The Birth of Jesus
In those days a decree went out from Caesar Augustus that the entire inhabited earth should be taxed. 2 This taxation was first made when Quirinius was governor of Syria. 3 And everyone went to his own city to be taxed.
4 So Joseph also departed from the city of Nazareth in Galilee to the City of David which is called Bethlehem, in Judea, because he was of the house and lineage of David, 5 to be taxed with Mary, his betrothed wife, who was with child. 6 So while they were there, the day came for her to give birth. 7 And she gave birth to her firstborn Son, and wrapped Him in strips of cloth, and laid Him in a manger, because there was no room for them in the inn.
The Shepherds and the Angels
8 And in the same area there were shepherds living in the fields, keeping watch over their flock by night. 9 And then an angel of the Lord appeared to them, and the glory of the Lord shone around them, and they were very afraid. 10 But the angel said to them, "Listen! Do not fear. For I bring you good news of great joy, which will be to all people. 11 For unto you is born this day in the City of David a Savior, who is Christ the Lord. 12 And this will be a sign to you: You will find the Baby wrapped in strips of cloth, lying in a manger."
13 Suddenly there was with the angel a company of the heavenly host praising God and saying,
14 "Glory to God in the highest,
and on earth peace, and good will toward men."
15 When the angels went away from them into heaven, the shepherds said to each other, "Let us now go to Bethlehem and see what has happened, which the Lord has made known to us."
16 So they came hurrying and found Mary and Joseph, and the Baby lying in a manger. 17 When they had seen Him, they made widely known the word which was told them concerning this Child. 18 And all those who heard it marveled at what the shepherds told them. 19 But Mary kept all these things and pondered them in her heart. 20 The shepherds returned, glorifying and praising God for all the things they had heard and seen, as it had been told them.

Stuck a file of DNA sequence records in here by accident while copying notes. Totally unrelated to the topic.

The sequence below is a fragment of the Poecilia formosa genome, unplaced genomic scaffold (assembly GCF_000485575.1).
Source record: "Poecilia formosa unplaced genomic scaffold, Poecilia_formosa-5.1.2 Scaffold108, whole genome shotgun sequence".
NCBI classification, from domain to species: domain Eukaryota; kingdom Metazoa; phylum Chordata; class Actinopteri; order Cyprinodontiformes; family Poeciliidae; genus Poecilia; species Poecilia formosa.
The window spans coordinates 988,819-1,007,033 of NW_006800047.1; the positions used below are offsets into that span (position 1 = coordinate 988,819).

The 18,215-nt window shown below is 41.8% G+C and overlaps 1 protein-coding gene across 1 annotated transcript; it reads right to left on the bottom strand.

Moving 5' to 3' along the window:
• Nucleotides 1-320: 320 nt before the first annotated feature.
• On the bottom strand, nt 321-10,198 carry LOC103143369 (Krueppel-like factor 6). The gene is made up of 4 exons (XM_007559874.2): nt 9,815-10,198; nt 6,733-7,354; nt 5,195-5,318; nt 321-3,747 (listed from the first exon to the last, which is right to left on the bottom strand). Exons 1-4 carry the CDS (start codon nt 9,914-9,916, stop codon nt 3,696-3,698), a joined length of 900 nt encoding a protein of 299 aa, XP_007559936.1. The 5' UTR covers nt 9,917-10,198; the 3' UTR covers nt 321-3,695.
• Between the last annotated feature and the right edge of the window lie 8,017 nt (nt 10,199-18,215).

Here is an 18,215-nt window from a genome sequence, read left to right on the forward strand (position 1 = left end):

Mary: Overcome the Urgency of the Natural to Seek the Priority of the Spiritual
Lazarus and his sisters, Mary and Martha, were very good friends of Jesus. Their home in Bethany seemed to be a place of rest for Him as He journeyed to Jerusalem. He would go there, eat, relax, and share the intimate thoughts of His Father's heart. We see this in Luke 10, when Martha gets upset because dinner has been served and the dishes need to be cleaned, yet Mary sits and listens to what Jesus has to say (vv. 38–42).
You can even see from this story that Martha perceives the end of dinner differently than Mary. Martha perceives the end as a mess that is calling for a new order; Mary sees the end as an opportunity to glean a new type of food that could affect her future. Martha gets distracted at the end of dinner. Mary eats a greater meal, the word of the Lord Himself, who sits in their midst. Martha receives a rebuke at the end of dinner; Mary receives a commendation for her faith. Both receive the Lord's love, but only one receives His heart and the revelation for the future.
Mary had learned to overcome the urgency of what she was expected to do in the natural and to seek to follow the priority of the spiritual—a deeper, more intimate relationship with Jesus and to receive what He had to teach her.
When Jesus arrived in Bethany after the death of Lazarus, Martha stood to question the Lord about why He was not there when they needed Him. The Lord told her, "Did I not tell you that if you believed, you would see the glory of God?" (John 11:40, emphasis added). The crisis had escalated. The disease had won. Lazarus was dead. Martha was quick to affirm her faith in the future but was perplexed in the moment. Jesus finally asked for her sister, Mary, to come and visit with Him.
Mary then approached the Lord with the very same question. Why? But something was different about Mary. Her posture was different. Martha stood, but Mary exhibited a different attitude at the end of this terrible situation by falling at His feet as a sign of respect, honor, and submission! In other words, Mary said, "Lord, I will submit to whatever You say and whatever explanation You give. I have sat at Your feet before and received the best You had to give. I will wait here now to receive what You have to give, which will be the best, in the midst of this crisis."
Mary's appeal to the Lord touched the core of His emotions—the very heart of Father God. This caused Jesus to express a public emotion seldom written about in the Scriptures; He groaned deeply. He wept. He released a great compassion in the crisis. Then He exercised an authority that changed and shaped the history of all mankind. He revealed His glory and resurrection power in a way that history and mankind had not known. He called Lazarus from the grave to give him a second opportunity at life.
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